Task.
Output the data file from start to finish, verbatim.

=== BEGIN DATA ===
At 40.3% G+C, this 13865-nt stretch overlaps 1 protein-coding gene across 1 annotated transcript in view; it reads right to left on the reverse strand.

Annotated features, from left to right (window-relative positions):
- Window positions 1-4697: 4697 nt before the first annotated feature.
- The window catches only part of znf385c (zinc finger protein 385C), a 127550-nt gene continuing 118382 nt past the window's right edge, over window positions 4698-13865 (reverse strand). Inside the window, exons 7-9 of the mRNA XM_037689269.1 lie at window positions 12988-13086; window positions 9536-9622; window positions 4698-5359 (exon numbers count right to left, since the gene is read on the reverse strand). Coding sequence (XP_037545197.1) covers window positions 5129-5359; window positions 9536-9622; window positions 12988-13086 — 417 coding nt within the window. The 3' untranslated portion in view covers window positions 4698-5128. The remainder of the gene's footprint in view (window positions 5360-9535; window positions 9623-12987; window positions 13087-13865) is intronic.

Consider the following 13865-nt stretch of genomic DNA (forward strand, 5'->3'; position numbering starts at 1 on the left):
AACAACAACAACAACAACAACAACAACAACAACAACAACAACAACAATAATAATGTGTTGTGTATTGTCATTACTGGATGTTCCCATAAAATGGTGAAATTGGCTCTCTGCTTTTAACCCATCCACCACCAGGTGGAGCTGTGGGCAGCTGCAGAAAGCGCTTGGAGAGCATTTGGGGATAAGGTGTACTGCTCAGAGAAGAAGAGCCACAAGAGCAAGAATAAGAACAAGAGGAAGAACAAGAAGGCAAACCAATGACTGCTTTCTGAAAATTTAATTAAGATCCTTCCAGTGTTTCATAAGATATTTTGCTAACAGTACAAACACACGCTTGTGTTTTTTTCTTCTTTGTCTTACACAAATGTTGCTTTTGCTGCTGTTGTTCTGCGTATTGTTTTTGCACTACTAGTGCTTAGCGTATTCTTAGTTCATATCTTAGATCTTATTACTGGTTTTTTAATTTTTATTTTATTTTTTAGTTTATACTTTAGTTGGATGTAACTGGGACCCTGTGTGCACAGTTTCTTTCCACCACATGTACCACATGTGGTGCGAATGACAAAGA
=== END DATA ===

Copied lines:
At 40.3% G+C, this 13865-nt stretch overlaps 1 protein-coding gene across 1 annotated transcript in view; it reads right to left on the reverse strand.

Annotated features, from left to right (window-relative positions):
- Window positions 1-4697: 4697 nt before the first annotated feature.
- The window catches only part of znf385c (zinc finger protein 385C), a 127550-nt gene continuing 118382 nt past the window's right edge, over window positions 4698-13865 (reverse strand). Inside the window, exons 7-9 of the mRNA XM_037689269.1 lie at window positions 12988-13086; window positions 9536-9622; window positions 4698-5359 (exon numbers count right to left, since the gene is read on the reverse strand). Coding sequence (XP_037545197.1) covers window positions 5129-5359; window positions 9536-9622; window positions 12988-13086 — 417 coding nt within the window. The 3' untranslated portion in view covers window positions 4698-5128. The remainder of the gene's footprint in view (window positions 5360-9535; window positions 9623-12987; window positions 13087-13865) is intronic.

Consider the following 13865-nt stretch of genomic DNA (forward strand, 5'->3'; position numbering starts at 1 on the left):
AACAACAACAACAACAACAACAACAACAACAACAACAACAACAACAATAATAATGTGTTGTGTATTGTCATTACTGGATGTTCCCATAAAATGGTGAAATTGGCTCTCTGCTTTTAACCCATCCACCACCAGGTGGAGCTGTGGGCAGCTGCAGAAAGCGCTTGGAGAGCATTTGGGGATAAGGTGTACTGCTCAGAGAAGAAGAGCCACAAGAGCAAGAATAAGAACAAGAGGAAGAACAAGAAGGCAAACCAATGACTGCTTTCTGAAAATTTAATTAAGATCCTTCCAGTGTTTCATAAGATATTTTGCTAACAGTACAAACACACGCTTGTGTTTTTTTCTTCTTTGTCTTACACAAATGTTGCTTTTGCTGCTGTTGTTCTGCGTATTGTTTTTGCACTACTAGTGCTTAGCGTATTCTTAGTTCATATCTTAGATCTTATTACTGGTTTTTTAATTTTTATTTTATTTTTTAGTTTATACTTTAGTTGGATGTAACTGGGACCCTGTGTGCACAGTTTCTTTCCACCACATGTACCACATGTGGTGCGAATGACAAAGA